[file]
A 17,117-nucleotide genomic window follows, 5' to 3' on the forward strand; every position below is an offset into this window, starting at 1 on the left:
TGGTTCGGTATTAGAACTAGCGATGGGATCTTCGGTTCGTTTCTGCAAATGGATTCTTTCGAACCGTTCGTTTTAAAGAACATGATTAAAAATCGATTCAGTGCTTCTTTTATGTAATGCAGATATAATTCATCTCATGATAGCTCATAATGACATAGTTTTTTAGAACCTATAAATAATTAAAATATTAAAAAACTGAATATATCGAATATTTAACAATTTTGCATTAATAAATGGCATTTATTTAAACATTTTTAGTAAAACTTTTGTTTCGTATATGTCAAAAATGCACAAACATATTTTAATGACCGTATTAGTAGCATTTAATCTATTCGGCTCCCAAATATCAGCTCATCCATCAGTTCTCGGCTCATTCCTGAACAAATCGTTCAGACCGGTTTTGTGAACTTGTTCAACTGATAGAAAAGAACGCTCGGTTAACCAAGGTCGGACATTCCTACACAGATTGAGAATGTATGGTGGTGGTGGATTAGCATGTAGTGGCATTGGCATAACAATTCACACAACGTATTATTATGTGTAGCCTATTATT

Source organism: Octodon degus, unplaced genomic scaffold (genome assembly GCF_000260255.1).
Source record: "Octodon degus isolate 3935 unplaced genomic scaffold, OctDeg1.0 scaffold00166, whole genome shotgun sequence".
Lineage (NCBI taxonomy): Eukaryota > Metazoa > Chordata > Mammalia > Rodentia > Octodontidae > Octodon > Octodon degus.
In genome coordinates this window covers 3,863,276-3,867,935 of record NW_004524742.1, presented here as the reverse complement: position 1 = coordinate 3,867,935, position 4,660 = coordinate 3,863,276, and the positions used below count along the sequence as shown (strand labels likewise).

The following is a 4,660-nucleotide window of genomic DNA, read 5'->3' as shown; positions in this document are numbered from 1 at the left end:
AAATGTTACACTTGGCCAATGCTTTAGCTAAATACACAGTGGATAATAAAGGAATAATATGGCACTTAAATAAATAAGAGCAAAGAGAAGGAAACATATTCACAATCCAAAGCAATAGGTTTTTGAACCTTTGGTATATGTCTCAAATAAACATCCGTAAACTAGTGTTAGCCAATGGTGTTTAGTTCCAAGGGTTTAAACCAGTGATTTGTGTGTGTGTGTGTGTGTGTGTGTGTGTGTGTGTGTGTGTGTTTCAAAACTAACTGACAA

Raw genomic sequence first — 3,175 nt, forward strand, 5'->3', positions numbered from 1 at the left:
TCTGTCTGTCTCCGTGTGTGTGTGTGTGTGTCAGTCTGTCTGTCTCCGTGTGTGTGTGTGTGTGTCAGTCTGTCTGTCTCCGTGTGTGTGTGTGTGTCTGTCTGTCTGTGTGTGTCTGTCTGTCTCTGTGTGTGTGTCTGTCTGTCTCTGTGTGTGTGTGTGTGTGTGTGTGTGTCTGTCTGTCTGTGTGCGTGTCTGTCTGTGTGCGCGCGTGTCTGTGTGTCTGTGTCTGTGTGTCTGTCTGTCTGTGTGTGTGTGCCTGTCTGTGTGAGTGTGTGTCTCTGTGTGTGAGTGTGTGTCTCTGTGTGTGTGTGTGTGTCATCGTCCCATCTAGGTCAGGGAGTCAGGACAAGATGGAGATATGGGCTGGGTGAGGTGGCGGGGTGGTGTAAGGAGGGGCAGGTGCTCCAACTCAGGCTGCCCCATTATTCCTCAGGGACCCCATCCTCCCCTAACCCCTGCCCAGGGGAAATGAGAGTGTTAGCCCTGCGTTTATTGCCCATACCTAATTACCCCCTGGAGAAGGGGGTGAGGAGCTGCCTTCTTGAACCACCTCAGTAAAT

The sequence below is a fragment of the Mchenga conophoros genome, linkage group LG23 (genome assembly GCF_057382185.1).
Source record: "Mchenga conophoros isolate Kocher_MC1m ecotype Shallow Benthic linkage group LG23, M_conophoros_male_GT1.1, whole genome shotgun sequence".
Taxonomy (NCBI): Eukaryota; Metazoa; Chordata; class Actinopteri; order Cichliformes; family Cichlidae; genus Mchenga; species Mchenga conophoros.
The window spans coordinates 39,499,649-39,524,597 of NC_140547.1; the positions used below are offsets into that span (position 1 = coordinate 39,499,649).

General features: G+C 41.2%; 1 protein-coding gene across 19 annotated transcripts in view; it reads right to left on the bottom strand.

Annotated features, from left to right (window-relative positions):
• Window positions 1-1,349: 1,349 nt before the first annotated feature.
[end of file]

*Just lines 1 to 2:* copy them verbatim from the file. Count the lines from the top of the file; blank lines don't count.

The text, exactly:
A 17,117-nucleotide genomic window follows, 5' to 3' on the forward strand; every position below is an offset into this window, starting at 1 on the left:
TGGTTCGGTATTAGAACTAGCGATGGGATCTTCGGTTCGTTTCTGCAAATGGATTCTTTCGAACCGTTCGTTTTAAAGAACATGATTAAAAATCGATTCAGTGCTTCTTTTATGTAATGCAGATATAATTCATCTCATGATAGCTCATAATGACATAGTTTTTTAGAACCTATAAATAATTAAAATATTAAAAAACTGAATATATCGAATATTTAACAATTTTGCATTAATAAATGGCATTTATTTAAACATTTTTAGTAAAACTTTTGTTTCGTATATGTCAAAAATGCACAAACATATTTTAATGACCGTATTAGTAGCATTTAATCTATTCGGCTCCCAAATATCAGCTCATCCATCAGTTCTCGGCTCATTCCTGAACAAATCGTTCAGACCGGTTTTGTGAACTTGTTCAACTGATAGAAAAGAACGCTCGGTTAACCAAGGTCGGACATTCCTACACAGATTGAGAATGTATGGTGGTGGTGGATTAGCATGTAGTGGCATTGGCATAACAATTCACACAACGTATTATTATGTGTAGCCTATTATT